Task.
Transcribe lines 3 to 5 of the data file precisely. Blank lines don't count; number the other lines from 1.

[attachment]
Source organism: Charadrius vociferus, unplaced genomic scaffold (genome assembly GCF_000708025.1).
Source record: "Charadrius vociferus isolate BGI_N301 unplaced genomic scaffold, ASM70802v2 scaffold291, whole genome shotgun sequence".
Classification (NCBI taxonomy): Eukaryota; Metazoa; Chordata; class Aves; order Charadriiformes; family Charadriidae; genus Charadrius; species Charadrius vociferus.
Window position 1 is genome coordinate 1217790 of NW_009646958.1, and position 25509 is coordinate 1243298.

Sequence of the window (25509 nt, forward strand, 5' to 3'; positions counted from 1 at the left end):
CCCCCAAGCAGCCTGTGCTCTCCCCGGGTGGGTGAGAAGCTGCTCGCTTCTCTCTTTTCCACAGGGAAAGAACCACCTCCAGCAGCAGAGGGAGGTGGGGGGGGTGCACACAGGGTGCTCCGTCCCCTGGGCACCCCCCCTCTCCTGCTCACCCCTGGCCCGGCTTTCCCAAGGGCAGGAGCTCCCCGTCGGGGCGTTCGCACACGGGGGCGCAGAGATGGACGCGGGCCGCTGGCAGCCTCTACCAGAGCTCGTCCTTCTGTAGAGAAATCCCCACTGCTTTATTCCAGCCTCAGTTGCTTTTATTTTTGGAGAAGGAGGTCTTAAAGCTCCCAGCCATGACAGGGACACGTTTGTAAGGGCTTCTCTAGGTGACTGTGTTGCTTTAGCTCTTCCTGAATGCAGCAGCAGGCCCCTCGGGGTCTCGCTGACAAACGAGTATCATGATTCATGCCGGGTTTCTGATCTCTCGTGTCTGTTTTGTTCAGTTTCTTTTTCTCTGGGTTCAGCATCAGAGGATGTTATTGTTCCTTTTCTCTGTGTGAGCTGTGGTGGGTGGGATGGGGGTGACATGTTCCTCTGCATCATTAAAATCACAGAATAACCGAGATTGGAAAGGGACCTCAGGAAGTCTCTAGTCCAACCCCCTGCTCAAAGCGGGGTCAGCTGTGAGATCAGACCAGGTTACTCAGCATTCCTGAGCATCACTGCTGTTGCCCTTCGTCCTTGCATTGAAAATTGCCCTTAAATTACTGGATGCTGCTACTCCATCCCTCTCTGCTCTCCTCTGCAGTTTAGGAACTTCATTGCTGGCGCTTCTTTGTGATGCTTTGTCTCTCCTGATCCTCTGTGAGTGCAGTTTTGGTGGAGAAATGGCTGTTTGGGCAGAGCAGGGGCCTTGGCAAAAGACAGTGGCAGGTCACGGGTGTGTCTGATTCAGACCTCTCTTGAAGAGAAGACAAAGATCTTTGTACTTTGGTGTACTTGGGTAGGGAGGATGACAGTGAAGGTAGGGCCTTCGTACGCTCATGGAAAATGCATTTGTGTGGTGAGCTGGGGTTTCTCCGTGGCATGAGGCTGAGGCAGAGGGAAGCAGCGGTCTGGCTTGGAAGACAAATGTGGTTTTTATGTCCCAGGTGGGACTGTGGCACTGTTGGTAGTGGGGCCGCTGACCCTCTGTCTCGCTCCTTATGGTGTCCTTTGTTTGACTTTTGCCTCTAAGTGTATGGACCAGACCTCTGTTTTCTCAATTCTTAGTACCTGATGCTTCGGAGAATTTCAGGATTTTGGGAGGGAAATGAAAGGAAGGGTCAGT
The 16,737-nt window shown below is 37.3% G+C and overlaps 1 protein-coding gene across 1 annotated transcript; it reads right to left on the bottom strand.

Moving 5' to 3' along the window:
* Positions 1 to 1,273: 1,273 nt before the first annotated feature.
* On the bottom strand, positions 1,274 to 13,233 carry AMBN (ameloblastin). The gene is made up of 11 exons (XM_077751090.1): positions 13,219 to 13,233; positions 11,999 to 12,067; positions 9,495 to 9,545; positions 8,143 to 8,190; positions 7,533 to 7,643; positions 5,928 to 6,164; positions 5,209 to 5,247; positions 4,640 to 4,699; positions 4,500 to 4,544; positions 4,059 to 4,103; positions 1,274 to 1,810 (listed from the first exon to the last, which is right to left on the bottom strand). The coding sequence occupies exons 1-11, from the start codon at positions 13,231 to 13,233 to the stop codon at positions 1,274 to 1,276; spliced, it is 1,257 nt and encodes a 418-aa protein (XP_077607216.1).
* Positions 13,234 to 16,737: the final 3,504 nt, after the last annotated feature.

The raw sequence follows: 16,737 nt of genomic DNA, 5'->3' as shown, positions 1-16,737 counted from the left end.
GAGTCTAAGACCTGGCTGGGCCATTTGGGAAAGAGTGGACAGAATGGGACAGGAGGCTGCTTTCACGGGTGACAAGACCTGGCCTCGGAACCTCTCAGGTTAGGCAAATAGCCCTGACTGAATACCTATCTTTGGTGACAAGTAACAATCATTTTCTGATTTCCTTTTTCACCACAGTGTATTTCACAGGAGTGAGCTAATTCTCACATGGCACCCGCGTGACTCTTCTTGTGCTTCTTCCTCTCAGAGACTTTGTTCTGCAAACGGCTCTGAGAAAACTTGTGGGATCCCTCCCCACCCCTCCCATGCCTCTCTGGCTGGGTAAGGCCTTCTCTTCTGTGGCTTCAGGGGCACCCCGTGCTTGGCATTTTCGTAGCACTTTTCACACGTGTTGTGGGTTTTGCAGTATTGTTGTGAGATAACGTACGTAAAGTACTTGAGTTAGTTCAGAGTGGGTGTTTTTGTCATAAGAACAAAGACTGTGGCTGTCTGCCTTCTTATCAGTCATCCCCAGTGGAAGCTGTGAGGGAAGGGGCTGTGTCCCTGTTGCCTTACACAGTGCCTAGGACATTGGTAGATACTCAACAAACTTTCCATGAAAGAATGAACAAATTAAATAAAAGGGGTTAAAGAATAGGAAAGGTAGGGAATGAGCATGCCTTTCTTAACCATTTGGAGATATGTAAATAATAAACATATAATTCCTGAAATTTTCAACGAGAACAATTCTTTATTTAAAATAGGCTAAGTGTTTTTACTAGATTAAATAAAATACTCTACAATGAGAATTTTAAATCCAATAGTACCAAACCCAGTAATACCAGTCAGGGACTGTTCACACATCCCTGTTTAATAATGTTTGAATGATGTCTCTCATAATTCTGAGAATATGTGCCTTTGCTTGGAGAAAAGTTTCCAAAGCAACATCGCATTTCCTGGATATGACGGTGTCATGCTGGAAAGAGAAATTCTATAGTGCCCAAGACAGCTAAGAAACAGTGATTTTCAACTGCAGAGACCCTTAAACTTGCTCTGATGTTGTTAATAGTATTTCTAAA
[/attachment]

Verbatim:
Classification (NCBI taxonomy): Eukaryota; Metazoa; Chordata; class Aves; order Charadriiformes; family Charadriidae; genus Charadrius; species Charadrius vociferus.
Window position 1 is genome coordinate 1217790 of NW_009646958.1, and position 25509 is coordinate 1243298.

Sequence of the window (25509 nt, forward strand, 5' to 3'; positions counted from 1 at the left end):